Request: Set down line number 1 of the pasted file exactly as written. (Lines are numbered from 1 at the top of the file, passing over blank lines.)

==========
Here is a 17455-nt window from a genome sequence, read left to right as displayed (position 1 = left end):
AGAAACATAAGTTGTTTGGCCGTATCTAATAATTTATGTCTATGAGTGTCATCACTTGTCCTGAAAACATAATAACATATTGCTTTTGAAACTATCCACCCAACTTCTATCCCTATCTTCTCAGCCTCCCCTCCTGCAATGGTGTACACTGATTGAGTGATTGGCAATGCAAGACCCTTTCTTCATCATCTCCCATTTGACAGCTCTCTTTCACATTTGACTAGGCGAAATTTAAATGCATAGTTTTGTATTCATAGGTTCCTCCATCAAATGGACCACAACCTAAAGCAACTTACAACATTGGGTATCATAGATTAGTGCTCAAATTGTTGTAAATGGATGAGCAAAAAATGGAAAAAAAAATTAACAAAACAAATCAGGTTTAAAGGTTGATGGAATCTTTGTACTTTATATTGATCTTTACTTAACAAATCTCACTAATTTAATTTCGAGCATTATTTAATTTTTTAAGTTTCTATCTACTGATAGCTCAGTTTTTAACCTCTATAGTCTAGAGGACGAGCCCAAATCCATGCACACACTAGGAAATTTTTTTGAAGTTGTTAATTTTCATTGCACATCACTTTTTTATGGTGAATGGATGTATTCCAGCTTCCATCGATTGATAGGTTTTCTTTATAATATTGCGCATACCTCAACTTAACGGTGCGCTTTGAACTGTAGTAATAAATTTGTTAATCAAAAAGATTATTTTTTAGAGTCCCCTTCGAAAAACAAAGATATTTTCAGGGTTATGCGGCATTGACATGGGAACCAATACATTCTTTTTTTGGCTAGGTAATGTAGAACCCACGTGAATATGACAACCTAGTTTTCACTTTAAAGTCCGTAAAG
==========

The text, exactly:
Here is a 17455-nt window from a genome sequence, read left to right as displayed (position 1 = left end):